- Luck, talent, and hard work all contribute to our successes.
- We often ignore or downplay the role of luck in our success.
- We may discount luck because it conflicts with deeply held beliefs about independence.
You wouldn’t be reading this, about the largely hidden role of luck in success, if I hadn’t had a crush on Esperanza Spalding.
I first heard of the virtuoso bassist on a lazy day in the summer of 2010 while watching the Nobel Peace Prize Concert because nothing else was on. A year later, a friend told me she was filming a video and the crew needed more guys. Cool. I thought I’d drop in; maybe get a chance to ask her out. The video premiered on February 1, 2012. I posted it to my social media feed. That first post, a song penned to embolden young black men, inspired a second. On day three, my motivation digressed.
Twenty-five days later, I wrote about the experience. The editor of my law school’s student newspaper saw it and suggested I post the article there. Three months later, I was running the year-old paper. I ran a piece on falling bar exam results that led me to consider the possibility that psychological phenomena influenced bar exam performance. By 2014 I was so convinced I went back to school for a master's in psychology. A year later, I met an alumna of the program who invited me to a conference where, two years later, a question about writing professionally introduced me to an editor at Psychology Today. Strings of good luck are rarely so conspicuous.
Life is filled with luck - beneficial or harmful chance events at least partially outside of the control of the people they affect. Sometimes luck is objective: Win the lottery? Good luck. Win a lottery rigged in your favor? Not luck at all. Sometimes luck is subjective: With 14,000,605 to 1 odds, one expects to lose a lottery drawing. Therefore, there’s no objective difference between missing one number and missing them all. But if you miss by one number? Bad luck. Missing all the numbers? Well, you expected to lose; luck was never a factor.
The tendency to mislabel, overlook, or spurn luck follows people into their professional lives. Research suggests talent, effort, and luck are interdependent factors that contribute to a person or group’s level of success, but when successful people tell their stories, talent and luck are often absent. People tend to downplay their talent, but that’s another article.
Ask an entrepreneur how they survived ten years in business when seventy percent of new businesses fail in that same time. “Hard work.” Ask a new executive how they got from pool of interns to the limited number of seats in the boardroom. “Hard work.” But surely their competition was talented and hardworking, too. How does one account the failure of other members of their cohort to reach the top of the proverbial mountain?
Inattention to luck may happen because most chance events are unlikely to attract attention. “Randomness often plays out in subtle ways, therefore it is easy to construct narratives that portray success as having been inevitable,” write Pluchino et al. in a discussion of hindsight bias, the tendency to perceive past events as more predictable than they were. Imagine not being selected for an interview because someone misread your résumé but not knowing that’s what happened. That’s certainly bad luck, but you’ll never know.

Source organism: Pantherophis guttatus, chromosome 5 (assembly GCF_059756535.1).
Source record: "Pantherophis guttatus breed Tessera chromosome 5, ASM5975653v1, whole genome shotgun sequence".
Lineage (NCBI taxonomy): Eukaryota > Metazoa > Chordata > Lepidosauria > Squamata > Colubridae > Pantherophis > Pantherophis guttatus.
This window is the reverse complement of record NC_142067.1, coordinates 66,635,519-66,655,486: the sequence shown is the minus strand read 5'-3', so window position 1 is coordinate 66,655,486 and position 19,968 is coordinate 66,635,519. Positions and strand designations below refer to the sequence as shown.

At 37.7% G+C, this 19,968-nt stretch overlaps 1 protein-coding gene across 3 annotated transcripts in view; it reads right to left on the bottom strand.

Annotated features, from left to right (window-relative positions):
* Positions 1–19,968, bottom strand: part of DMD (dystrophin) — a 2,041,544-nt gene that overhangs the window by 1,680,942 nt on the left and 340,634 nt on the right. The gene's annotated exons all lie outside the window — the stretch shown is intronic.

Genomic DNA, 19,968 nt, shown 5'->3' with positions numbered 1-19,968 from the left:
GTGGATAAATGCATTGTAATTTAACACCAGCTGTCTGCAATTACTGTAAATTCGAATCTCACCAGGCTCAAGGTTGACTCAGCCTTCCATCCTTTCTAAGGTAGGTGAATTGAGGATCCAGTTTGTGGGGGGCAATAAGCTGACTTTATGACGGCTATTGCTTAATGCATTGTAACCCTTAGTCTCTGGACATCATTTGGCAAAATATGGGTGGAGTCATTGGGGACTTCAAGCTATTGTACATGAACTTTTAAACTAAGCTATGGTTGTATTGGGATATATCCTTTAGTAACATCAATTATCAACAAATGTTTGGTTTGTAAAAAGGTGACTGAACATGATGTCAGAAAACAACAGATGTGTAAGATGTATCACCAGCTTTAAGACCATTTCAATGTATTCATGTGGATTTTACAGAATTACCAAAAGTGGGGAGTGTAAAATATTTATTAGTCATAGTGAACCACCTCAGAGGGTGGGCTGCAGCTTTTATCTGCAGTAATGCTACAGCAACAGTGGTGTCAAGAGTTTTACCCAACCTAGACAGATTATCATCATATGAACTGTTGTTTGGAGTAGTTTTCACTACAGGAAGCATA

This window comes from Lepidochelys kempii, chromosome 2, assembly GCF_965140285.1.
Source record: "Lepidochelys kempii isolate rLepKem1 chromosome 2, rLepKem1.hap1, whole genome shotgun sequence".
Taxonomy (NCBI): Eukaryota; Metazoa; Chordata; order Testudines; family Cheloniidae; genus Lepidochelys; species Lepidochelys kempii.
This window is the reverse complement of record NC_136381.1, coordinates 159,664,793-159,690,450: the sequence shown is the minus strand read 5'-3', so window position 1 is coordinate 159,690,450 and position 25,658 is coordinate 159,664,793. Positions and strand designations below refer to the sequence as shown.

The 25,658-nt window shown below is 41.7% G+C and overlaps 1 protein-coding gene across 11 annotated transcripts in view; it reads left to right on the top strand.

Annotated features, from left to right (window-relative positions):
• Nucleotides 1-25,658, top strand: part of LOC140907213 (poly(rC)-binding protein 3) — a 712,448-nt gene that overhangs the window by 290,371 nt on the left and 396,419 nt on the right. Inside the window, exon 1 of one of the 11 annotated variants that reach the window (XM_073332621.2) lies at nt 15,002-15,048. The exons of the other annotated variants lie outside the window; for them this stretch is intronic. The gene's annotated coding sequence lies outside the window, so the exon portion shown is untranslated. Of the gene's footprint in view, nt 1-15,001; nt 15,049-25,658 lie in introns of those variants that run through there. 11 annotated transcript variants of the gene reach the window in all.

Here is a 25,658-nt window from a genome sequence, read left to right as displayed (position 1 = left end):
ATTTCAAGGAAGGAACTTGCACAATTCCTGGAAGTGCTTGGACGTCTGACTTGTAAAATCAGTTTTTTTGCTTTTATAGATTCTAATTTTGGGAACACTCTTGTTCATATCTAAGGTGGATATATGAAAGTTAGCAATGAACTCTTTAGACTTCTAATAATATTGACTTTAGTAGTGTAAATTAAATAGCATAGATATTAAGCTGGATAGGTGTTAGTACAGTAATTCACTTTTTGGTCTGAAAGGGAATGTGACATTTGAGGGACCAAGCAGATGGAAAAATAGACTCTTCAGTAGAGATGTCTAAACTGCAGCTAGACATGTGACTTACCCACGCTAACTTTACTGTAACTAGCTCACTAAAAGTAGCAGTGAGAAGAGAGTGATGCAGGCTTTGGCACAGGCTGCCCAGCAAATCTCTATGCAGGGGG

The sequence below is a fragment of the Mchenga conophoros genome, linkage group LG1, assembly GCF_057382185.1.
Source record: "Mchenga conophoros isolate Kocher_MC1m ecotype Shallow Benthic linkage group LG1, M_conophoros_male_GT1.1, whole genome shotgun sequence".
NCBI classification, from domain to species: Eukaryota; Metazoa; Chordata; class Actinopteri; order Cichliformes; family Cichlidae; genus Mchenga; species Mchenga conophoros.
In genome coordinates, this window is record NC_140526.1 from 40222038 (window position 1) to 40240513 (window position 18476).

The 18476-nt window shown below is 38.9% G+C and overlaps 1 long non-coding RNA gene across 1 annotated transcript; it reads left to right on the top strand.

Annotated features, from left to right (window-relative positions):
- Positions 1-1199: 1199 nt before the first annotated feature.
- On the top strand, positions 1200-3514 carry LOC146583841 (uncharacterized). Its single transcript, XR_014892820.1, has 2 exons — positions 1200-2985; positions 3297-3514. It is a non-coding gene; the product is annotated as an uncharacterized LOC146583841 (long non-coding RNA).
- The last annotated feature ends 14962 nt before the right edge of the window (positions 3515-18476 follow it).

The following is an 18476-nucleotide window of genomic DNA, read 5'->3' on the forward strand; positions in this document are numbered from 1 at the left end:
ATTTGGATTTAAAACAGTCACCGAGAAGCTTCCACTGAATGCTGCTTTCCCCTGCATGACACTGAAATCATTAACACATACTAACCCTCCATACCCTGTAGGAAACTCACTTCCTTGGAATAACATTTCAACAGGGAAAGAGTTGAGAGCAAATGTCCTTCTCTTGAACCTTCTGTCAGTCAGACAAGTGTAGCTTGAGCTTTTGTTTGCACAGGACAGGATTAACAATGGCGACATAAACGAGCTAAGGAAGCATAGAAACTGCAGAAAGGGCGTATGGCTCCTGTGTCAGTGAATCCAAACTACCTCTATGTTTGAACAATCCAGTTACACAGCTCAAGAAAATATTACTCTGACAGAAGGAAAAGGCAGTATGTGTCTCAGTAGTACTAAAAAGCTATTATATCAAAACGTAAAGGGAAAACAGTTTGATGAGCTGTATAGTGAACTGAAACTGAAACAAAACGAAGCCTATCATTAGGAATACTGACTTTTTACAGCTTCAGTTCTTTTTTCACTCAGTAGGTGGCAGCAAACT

Dismissal of luck may stem from our preference to be in control. Neuroscientists have learned that something in our brain turns on in the presence of control. Psychological research suggests humans dislike uncertainty. Uncertainty signals danger, causing anxiety. Crediting luck may also rob of us intrinsic motivation. Meanwhile, Western cultures value individualism. In the United States, “hustle culture” is having a moment. Accepting the idea that randomness contributed to one’s success may be hard for a person whose lodestar has been “I can do this myself.”
In some cases, the influence of luck only becomes evident when looking at large groups of people. Among other things, the use of middle initials increases evaluations of intellectual performance, people with earlier surname initials are more likely to receive tenure, and one’s chances of being named CEO are strongly affected by one’s birth month.
One study investigated the interaction between talent and luck. The researchers found that moderately talented people were the most likely to experience the highest levels of success. The reason for this result is that there are far more moderately talented people than extremely talented people. Although an extremely talented person might be more able to take advantage of a single instance of good luck, a string of good luck is more likely to happen to one of the more numerous moderately talented people. If we combine this result with Angela Duckworth’s research on grit, one would expect the most successful people to be very hardworking moderately talented people who experience a lot of good luck.
Chance events play a larger role in life than people often realize. Break any link in a chain of fortunate events and an entire section of your life evaporates. In my case, without Esperanza… Date? What date? Oh. Right. I forgot about that. No, I didn’t get a date. My luck isn’t that good.
Pluchino, A., Biondo, A. E., & Rapisarda, A. (2018). Talent versus luck. Advances in Complex Systems Vol. 21, Nos. 3 & 4 (2018) 1850014
Rescher, N. (2014). The machinations of luck. Metaphilosophy , October 2014, Vol. 45, No. 4/5 (October 2014), pp. 620-626
Pritchard, D. (2014). The modal account of luck. Metaphilosophy , October 2014, Vol. 45, No. 4/5 (October 2014), pp. 594-619
Sauder, M. (2020). A sociology of luck. Sociological Theory Vol. 38 (3) 193-216